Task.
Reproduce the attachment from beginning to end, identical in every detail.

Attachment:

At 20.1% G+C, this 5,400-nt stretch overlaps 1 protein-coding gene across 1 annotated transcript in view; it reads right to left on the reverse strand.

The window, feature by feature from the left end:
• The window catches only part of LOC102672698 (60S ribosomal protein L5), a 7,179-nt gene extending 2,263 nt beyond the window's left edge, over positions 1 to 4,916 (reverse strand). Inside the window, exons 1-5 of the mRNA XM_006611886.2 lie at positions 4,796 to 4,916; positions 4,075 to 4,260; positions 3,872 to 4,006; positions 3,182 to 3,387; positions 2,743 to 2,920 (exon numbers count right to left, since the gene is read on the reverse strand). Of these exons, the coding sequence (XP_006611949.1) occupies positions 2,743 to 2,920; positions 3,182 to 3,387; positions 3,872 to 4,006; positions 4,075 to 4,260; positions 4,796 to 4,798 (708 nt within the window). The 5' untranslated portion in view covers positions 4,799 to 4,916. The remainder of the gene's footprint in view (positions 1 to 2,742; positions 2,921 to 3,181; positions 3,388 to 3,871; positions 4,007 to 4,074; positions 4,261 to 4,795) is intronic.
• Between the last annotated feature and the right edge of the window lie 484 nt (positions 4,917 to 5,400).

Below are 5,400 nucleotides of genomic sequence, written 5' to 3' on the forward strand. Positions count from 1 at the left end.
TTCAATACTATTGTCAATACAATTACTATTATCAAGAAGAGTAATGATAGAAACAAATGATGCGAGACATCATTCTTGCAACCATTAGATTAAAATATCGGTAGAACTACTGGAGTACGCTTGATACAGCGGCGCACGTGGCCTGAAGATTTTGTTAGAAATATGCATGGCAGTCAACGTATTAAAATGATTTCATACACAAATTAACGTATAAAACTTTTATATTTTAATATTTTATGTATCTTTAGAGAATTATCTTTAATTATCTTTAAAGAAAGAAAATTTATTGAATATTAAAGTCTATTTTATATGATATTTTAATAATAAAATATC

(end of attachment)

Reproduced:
At 20.1% G+C, this 5,400-nt stretch overlaps 1 protein-coding gene across 1 annotated transcript in view; it reads right to left on the reverse strand.

The window, feature by feature from the left end:
• The window catches only part of LOC102672698 (60S ribosomal protein L5), a 7,179-nt gene extending 2,263 nt beyond the window's left edge, over positions 1 to 4,916 (reverse strand). Inside the window, exons 1-5 of the mRNA XM_006611886.2 lie at positions 4,796 to 4,916; positions 4,075 to 4,260; positions 3,872 to 4,006; positions 3,182 to 3,387; positions 2,743 to 2,920 (exon numbers count right to left, since the gene is read on the reverse strand). Of these exons, the coding sequence (XP_006611949.1) occupies positions 2,743 to 2,920; positions 3,182 to 3,387; positions 3,872 to 4,006; positions 4,075 to 4,260; positions 4,796 to 4,798 (708 nt within the window). The 5' untranslated portion in view covers positions 4,799 to 4,916. The remainder of the gene's footprint in view (positions 1 to 2,742; positions 2,921 to 3,181; positions 3,388 to 3,871; positions 4,007 to 4,074; positions 4,261 to 4,795) is intronic.
• Between the last annotated feature and the right edge of the window lie 484 nt (positions 4,917 to 5,400).

Below are 5,400 nucleotides of genomic sequence, written 5' to 3' on the forward strand. Positions count from 1 at the left end.
TTCAATACTATTGTCAATACAATTACTATTATCAAGAAGAGTAATGATAGAAACAAATGATGCGAGACATCATTCTTGCAACCATTAGATTAAAATATCGGTAGAACTACTGGAGTACGCTTGATACAGCGGCGCACGTGGCCTGAAGATTTTGTTAGAAATATGCATGGCAGTCAACGTATTAAAATGATTTCATACACAAATTAACGTATAAAACTTTTATATTTTAATATTTTATGTATCTTTAGAGAATTATCTTTAATTATCTTTAAAGAAAGAAAATTTATTGAATATTAAAGTCTATTTTATATGATATTTTAATAATAAAATATC